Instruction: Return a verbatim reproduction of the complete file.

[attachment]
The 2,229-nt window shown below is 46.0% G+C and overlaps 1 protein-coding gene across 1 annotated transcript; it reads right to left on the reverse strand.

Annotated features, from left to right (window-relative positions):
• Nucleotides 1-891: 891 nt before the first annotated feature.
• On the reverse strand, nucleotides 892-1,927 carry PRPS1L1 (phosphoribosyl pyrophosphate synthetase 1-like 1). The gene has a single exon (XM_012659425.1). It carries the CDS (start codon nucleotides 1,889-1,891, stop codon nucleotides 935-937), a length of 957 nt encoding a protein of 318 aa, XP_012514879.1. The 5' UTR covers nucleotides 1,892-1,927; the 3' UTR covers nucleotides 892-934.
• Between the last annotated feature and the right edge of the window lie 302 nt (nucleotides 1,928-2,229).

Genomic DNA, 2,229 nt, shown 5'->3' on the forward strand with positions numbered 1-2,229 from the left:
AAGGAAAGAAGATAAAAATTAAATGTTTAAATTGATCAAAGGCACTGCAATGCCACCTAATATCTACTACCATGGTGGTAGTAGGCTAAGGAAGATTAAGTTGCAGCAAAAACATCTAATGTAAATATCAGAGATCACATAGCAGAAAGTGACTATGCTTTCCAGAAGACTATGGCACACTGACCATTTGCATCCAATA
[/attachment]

The 2,229-nt window shown below is 46.0% G+C and overlaps 1 protein-coding gene across 1 annotated transcript; it reads right to left on the reverse strand.

Annotated features, from left to right (window-relative positions):
• Nucleotides 1-891: 891 nt before the first annotated feature.
• On the reverse strand, nucleotides 892-1,927 carry PRPS1L1 (phosphoribosyl pyrophosphate synthetase 1-like 1). The gene has a single exon (XM_012659425.1). It carries the CDS (start codon nucleotides 1,889-1,891, stop codon nucleotides 935-937), a length of 957 nt encoding a protein of 318 aa, XP_012514879.1. The 5' UTR covers nucleotides 1,892-1,927; the 3' UTR covers nucleotides 892-934.
• Between the last annotated feature and the right edge of the window lie 302 nt (nucleotides 1,928-2,229).

Genomic DNA, 2,229 nt, shown 5'->3' on the forward strand with positions numbered 1-2,229 from the left:
AAGGAAAGAAGATAAAAATTAAATGTTTAAATTGATCAAAGGCACTGCAATGCCACCTAATATCTACTACCATGGTGGTAGTAGGCTAAGGAAGATTAAGTTGCAGCAAAAACATCTAATGTAAATATCAGAGATCACATAGCAGAAAGTGACTATGCTTTCCAGAAGACTATGGCACACTGACCATTTGCATCCAATA